Archive for August 20th, 2011

Control of information as the ultimate battle

| August 20, 2011 | Reply
Control of information as the ultimate battle

As I’ve been getting more involved in the preservation of net neutrality over the past few weeks, I’ve increasingly seen the focused and orchestrated lies of financially insatiable telecoms. It was while in this frame of mind that I read Glenn Greenwald’s latest column, “A prime aim of the growing Surveillance State.”

This is the point I emphasize whenever I talk about why topics such as the sprawling Surveillance State and the attempted criminalization of WikiLeaks and whistleblowing are so vital. The free flow of information and communications enabled by new technologies — as protest movements in the Middle East and a wave of serious leaks over the last year have demonstrated — is a uniquely potent weapon in challenging entrenched government power and other powerful factions. And that is precisely why those in power — those devoted to preservation of the prevailing social order — are so increasingly fixated on seizing control of it and snuffing out its potential for subverting that order: they are well aware of, and are petrified by, its power, and want to ensure that the ability to dictate how it is used, and toward what ends, remains exclusively in their hands.

If this sounds like hype, read Greenwald’s column and follow his many links, and consider this:

In August of last year, the UAE and Saudi Arabian governments triggered much outrage when they barred the use of Blackberries on the ground that they could not effectively monitor their communications (needless to say, the U.S. condemned the Saudi and UAE schemes). But a month later, the Obama administration unveilled a plan to “require all services that enable communications — including encrypted e-mail transmitters like BlackBerry, social networking Web sites like Facebook and software that allows direct ‘peer to peer’ messaging like Skype” to enable “back door” government access.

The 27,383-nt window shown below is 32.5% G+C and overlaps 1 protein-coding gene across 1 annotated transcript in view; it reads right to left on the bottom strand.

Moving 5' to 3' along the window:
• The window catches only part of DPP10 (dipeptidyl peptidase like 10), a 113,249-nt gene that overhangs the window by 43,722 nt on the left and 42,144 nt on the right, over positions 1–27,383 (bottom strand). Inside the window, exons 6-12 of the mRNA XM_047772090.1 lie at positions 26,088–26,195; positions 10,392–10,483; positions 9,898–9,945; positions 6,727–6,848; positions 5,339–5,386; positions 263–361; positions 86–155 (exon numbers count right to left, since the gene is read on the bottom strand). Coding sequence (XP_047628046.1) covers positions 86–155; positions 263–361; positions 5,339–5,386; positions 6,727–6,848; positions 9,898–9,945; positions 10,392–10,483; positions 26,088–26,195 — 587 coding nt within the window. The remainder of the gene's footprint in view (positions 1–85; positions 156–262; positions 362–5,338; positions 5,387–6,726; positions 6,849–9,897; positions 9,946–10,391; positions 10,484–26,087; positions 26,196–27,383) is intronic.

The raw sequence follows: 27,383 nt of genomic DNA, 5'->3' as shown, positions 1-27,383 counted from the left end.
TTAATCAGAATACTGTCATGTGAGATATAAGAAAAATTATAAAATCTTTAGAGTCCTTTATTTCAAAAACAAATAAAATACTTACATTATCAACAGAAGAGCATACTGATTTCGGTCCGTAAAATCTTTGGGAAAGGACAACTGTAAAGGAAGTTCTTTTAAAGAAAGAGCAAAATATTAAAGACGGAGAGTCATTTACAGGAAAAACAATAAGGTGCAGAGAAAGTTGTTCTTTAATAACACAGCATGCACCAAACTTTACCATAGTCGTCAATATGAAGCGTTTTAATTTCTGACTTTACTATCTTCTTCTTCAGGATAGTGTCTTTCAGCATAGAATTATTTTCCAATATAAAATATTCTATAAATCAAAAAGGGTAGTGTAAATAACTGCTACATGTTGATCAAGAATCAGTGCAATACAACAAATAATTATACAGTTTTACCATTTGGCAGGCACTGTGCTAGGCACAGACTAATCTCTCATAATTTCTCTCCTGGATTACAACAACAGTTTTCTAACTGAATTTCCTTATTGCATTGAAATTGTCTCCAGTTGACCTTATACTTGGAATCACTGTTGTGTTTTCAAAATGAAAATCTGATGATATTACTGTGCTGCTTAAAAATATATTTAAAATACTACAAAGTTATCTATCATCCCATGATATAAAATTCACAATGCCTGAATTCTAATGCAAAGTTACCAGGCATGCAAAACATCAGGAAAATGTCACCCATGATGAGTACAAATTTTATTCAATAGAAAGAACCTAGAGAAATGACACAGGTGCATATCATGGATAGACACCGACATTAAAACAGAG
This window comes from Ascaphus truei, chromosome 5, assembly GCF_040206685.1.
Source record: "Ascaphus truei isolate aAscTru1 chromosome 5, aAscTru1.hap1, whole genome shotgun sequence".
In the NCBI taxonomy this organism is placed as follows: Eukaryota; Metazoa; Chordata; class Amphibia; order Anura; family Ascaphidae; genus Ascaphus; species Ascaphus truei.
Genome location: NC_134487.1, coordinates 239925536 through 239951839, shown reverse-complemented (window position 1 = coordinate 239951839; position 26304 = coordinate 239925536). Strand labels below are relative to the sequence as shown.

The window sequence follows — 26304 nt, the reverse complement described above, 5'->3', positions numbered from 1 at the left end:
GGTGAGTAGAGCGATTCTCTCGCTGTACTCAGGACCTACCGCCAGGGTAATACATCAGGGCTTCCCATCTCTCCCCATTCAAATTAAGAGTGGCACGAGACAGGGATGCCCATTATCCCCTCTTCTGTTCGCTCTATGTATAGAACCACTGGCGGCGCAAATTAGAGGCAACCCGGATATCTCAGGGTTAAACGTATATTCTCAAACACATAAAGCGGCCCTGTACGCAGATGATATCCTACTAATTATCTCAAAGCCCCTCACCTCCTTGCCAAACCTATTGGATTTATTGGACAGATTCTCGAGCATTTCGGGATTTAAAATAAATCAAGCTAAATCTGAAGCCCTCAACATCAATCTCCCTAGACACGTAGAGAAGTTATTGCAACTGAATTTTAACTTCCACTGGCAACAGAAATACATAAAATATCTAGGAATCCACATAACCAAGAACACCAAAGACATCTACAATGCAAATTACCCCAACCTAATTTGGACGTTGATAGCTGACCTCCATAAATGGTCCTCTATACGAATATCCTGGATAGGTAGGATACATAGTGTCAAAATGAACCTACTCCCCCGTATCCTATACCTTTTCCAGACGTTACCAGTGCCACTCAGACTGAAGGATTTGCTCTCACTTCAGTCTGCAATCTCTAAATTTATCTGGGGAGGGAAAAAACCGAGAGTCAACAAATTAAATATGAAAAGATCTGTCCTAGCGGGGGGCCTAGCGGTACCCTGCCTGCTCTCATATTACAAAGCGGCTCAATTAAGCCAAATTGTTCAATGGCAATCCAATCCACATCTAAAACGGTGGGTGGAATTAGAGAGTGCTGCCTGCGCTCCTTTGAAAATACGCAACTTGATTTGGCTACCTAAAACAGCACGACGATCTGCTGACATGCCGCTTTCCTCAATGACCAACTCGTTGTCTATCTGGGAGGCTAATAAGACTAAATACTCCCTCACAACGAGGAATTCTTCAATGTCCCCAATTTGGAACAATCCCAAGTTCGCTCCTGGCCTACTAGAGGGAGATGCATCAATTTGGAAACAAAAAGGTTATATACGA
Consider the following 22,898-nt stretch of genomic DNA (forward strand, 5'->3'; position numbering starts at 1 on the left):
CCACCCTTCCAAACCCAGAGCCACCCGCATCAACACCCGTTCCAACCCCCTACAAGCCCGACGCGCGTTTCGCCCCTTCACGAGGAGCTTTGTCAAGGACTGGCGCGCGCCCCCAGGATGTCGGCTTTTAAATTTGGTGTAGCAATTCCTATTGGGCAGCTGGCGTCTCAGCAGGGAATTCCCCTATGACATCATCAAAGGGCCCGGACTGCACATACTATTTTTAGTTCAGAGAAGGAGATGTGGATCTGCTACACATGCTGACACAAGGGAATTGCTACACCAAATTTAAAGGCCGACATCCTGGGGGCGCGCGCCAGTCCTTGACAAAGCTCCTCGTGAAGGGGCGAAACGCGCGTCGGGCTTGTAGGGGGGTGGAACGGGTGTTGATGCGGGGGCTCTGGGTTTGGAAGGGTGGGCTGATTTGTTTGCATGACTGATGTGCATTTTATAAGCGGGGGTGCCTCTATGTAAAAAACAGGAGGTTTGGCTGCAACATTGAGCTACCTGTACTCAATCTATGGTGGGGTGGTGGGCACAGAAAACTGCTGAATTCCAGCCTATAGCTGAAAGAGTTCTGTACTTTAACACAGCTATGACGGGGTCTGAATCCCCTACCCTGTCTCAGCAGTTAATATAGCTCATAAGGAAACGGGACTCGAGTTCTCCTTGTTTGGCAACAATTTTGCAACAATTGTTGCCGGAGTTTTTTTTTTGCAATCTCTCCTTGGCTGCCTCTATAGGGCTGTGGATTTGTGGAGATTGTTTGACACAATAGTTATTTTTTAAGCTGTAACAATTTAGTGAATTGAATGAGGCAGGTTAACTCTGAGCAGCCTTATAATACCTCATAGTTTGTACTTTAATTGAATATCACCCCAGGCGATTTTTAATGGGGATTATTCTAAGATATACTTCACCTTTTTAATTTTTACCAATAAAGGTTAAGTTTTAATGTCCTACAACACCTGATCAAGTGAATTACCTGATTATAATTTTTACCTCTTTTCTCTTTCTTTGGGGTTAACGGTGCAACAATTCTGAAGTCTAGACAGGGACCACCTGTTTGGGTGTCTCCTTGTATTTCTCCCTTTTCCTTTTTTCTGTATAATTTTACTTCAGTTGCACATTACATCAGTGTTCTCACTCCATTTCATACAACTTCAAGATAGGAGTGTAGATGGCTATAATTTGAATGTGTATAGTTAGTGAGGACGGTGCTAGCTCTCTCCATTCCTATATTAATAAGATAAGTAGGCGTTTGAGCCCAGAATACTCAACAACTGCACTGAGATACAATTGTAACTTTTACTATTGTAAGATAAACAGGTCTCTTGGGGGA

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Why young Americans passively accept the status quo

| August 20, 2011 | 7 Replies
Why young Americans passively accept the status quo

I just finished reading Bruce Levine’s article at Alternet: “8 Reasons Young Americans Don’t Fight Back: How the US Crushed Youth Resistance.” It is a rare day when I read a detailed article with which I so completely agree. Here are eight reasons why the great majority of young Americans passively accept massive social injustice, incessant warmongering, and a stunning amount of lying and betrayal by most of their so-called leaders:

1. Student-Loan Debt.
2. Psychopathologizing and Medicating Noncompliance.
3. Schools That Educate for Compliance and Not for Democracy.
4. “No Child Left Behind” and “Race to the Top.”
5. Shaming Young People Who Take Education—But Not Their Schooling—Seriously
6. The Normalization of Surveillance.
7. Television.
8. Fundamentalist Religion and Fundamentalist Consumerism.

I highly recommend Levine’s article for more details on each of these reasons. I especially agree with his arguments that by fighting back, young Americans perceive that they are putting at risk their chances of engaging in the material good life that they crave.  Fighting back, and even speaking out in person, can destroy one’s chances of getting a “good” job.

[More . . . ]

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The religion of the Koch brothers

| August 20, 2011 | Reply
The religion of the Koch brothers

The Koch brothers’ warmongering and misinformation campaigns allegedly benefit society, according to Charles Koch.

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